A youth league source told the Mail & Guardian that the young communists were emboldened to use the agency when Manamela was appointed deputy minister in the presidency, with executive authority over the body, last year.

Manamela refused to comment on the perceived fight for youth development agency resources, saying he had not seen the ANC Youth League’s resolutions and “wouldn’t want to engage with [its] new leadership through the media”.

At last weekend’s youth league congress, delegates called for the agency to be “decentralised” so as to reach the most rural communities. The league’s deputy secretary general, Thandi Moraka, said the agency was failing young people in provinces and called for it to come up with a better youth development strategy.

Tension between the new youth league leadership and the agency is likely to be exacerbated by suspicions that the agency supported its deputy chairperson, Kenny Morolong, in his failed campaign for the youth league presidency.

His crusade fell flat despite lobbyists using his work at the agency to promote him as worthy of leading the Young Lions.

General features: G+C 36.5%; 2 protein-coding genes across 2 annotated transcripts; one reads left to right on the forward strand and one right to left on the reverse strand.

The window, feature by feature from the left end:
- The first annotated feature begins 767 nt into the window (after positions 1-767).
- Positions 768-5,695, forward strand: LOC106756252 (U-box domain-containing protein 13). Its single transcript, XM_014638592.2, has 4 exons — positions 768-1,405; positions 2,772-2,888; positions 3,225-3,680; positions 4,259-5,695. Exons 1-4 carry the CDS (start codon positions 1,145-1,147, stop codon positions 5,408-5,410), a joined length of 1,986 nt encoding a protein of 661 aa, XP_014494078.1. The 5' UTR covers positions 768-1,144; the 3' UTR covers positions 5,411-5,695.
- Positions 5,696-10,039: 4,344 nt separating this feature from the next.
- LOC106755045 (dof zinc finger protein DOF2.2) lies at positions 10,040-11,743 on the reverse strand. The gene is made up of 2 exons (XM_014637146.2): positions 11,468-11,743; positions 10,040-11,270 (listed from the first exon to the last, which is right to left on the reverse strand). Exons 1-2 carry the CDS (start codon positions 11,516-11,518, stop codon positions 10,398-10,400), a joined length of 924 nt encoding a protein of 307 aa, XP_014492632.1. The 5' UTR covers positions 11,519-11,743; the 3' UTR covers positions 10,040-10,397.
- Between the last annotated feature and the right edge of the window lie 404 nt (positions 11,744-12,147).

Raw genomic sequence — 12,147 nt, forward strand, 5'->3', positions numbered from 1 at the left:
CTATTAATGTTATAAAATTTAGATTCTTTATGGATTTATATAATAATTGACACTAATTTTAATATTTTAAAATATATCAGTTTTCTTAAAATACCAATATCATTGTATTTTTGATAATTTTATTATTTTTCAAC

Morolong denied he was supported by the agency or the Young Communist League.

“Our intention to contest had nothing to do with the [Young Communist League] or anyone in [the National Youth Development Agency],” he said.

“I have contested many conferences in the 25 years of my activism in the movement, 22 years of which I was not in [the agency] and 13 years of which the [Young Communist League] had not been re-established.”

Relations between the two youth leagues were further strained by the South African Communist Party’s criticism of the so-called “premier league”, a group of three provincial premiers believed to have championed Maine’s campaign to a smooth victory.

In a central committee meeting on the eve of the youth league congress, the SACP reportedly accused the “premier league” of using the ANC’s women’s and youth leagues to launch a campaign to be elected to ANC office at the party’s 2017 congress.

The Sowetan newspaper cited a confidential report that accused Mpumalanga Premier David Mabuza, North West Premier Supra Mahumapelo and their Free State counterpart, Ace Magashule – who are also ANC chairs in their respective provinces – of using the leagues to advance their individual political careers.

“The [ANC Women’s League] and [youth league] congresses have been, or are being used as, power brokers and storm troopers for this divisive tendency, instead of consolidating these organisations to organise important sectors in our revolution,” SACP general secretary Blade Nzimande apparently wrote in the report, according to the Sowetan article.